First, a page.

Whanganui's stench not going away soon
Whanganui Mayor Annette Main says it will be two or three months before the council figures out how it can get rid of the bad smell plaguing the city.
The odour, which Ms Main describes as smelling "like Rotorua", made national headlines in December when former mayor Michael Laws labelled the city "Ponganui".
The source is a wastewater treatment plant that hasn't been working properly since it was built in 2007.
"The amount of sludge that's built up over the years has meant that the pond's not working properly," says Ms Main, who says she's not looking to blame anyone.
"I guess that decisions were made in previous years for all the right reasons, but what we have is a plant that appears not to have been designed for the kind of waste that we actually have, and we need to fix that."
Experts are currently investigating the plant, and Ms Main hopes it can be repaired rather than having to build a new one.
In the meantime, the focus is on minimising the stench.
"What we're trying to do is pump as much oxygen as we can into the top layer of the pond," she told Firstline this morning.
"We have a very deep pond that is filled with sludge, so we're trying to decompose the sludge in a way that's not working. So what we have to do is pump lots and lots of oxygen in to keep that smell minimised. We've also got a huge deodorising system where sprays are being sprayed all over the area."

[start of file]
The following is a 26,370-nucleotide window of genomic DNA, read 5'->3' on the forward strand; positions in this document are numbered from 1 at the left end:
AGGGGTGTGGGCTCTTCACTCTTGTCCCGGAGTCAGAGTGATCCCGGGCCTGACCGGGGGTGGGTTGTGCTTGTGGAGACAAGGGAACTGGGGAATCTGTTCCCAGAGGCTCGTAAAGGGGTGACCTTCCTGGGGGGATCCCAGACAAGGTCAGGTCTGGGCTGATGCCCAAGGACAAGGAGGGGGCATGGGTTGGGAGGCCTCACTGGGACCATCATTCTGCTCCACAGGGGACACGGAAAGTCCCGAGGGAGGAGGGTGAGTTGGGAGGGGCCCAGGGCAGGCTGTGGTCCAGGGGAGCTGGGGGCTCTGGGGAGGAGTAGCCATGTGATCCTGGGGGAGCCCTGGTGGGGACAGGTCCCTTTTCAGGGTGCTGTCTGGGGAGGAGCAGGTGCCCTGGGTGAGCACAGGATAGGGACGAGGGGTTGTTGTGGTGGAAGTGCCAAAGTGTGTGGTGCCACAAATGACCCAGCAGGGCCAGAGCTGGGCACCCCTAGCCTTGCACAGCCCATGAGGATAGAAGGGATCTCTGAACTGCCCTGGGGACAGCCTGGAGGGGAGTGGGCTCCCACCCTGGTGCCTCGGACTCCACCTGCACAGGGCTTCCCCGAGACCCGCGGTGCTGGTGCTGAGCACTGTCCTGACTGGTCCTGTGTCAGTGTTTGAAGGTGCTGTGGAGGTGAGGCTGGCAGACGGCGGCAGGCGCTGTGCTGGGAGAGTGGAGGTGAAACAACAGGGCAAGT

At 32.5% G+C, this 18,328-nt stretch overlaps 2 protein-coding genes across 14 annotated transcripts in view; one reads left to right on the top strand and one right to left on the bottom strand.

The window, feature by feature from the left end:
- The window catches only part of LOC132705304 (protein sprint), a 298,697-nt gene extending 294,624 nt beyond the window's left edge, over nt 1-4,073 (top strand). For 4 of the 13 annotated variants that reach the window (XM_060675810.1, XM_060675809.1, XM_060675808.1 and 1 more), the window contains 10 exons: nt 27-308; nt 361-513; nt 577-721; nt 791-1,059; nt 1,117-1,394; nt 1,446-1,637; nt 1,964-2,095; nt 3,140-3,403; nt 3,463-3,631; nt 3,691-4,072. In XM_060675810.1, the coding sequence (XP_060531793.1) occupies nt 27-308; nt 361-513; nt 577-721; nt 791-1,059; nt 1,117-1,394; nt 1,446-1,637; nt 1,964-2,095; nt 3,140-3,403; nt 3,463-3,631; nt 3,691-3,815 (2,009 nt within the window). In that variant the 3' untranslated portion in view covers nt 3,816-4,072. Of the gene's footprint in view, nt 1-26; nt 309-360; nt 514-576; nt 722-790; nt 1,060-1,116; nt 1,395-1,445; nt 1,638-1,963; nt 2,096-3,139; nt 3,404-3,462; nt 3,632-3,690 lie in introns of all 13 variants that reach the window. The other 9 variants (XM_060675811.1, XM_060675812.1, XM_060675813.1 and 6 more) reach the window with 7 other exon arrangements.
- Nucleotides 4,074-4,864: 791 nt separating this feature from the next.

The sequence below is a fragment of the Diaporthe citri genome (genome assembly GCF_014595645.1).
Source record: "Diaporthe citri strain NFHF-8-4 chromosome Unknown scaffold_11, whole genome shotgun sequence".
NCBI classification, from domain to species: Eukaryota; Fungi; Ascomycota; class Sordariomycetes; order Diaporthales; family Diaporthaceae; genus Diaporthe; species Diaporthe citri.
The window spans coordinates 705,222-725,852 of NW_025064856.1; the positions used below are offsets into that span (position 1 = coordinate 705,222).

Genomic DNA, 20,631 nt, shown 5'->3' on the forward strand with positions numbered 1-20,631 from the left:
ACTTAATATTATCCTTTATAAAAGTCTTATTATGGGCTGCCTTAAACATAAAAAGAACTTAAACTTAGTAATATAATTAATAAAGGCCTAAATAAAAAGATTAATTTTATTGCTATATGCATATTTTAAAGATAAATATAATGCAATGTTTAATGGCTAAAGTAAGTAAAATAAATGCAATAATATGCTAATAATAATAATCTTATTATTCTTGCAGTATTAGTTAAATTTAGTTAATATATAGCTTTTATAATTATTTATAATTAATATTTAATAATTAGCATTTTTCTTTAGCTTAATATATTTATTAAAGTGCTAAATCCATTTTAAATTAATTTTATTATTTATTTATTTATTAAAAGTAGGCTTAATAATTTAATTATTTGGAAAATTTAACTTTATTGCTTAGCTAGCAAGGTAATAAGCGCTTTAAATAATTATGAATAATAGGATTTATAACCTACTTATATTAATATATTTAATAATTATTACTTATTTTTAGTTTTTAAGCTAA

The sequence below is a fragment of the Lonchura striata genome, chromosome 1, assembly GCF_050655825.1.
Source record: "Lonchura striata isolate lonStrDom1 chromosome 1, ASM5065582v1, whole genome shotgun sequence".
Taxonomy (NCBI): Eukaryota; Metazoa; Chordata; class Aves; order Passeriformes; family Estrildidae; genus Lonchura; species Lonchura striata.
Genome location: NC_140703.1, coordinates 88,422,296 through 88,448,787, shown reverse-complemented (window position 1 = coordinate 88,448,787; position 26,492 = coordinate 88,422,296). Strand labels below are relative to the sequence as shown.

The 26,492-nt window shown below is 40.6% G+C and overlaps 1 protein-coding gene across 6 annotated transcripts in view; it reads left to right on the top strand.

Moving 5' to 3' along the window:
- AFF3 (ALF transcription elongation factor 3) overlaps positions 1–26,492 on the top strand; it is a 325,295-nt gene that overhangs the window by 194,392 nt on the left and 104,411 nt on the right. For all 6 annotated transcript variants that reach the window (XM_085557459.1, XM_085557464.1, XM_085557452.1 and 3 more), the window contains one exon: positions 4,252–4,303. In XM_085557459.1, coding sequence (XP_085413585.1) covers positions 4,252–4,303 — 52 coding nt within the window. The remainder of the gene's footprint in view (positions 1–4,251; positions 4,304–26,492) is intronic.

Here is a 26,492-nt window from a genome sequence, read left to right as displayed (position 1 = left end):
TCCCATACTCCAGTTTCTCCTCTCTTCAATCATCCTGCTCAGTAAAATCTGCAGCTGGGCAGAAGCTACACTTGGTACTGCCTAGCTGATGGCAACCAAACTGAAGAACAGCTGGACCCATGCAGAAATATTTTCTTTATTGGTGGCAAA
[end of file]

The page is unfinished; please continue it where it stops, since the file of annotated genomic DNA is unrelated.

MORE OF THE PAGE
Not everyone's complaining though – some parts of town have been unaffected, but it usually depends on the wind.
"Some people near the plant have had to suffer a very, very bad odour over the last few weeks, and I feel very sorry for those people," says Ms Main.
"What we don't like is the south-easterly wind. If we have anything else, the smell can dissipate, but that light south-easterly is what's causing the problems in some parts of Whanganui."
But even when the wind carries the funk away, once it's indoors it can be surprisingly difficult to eliminate.
"It does tend to get trapped inside your house if in you're in one of those areas, so the smell might dissipate," says Ms Main, "but you go back inside and you can actually smell it, and I've experienced that myself."
She says Rotorua residents might be used to the smell, but Whanganui residents just want it gone.
"Sometimes it's worse [than Rotorua]… it's very disturbing."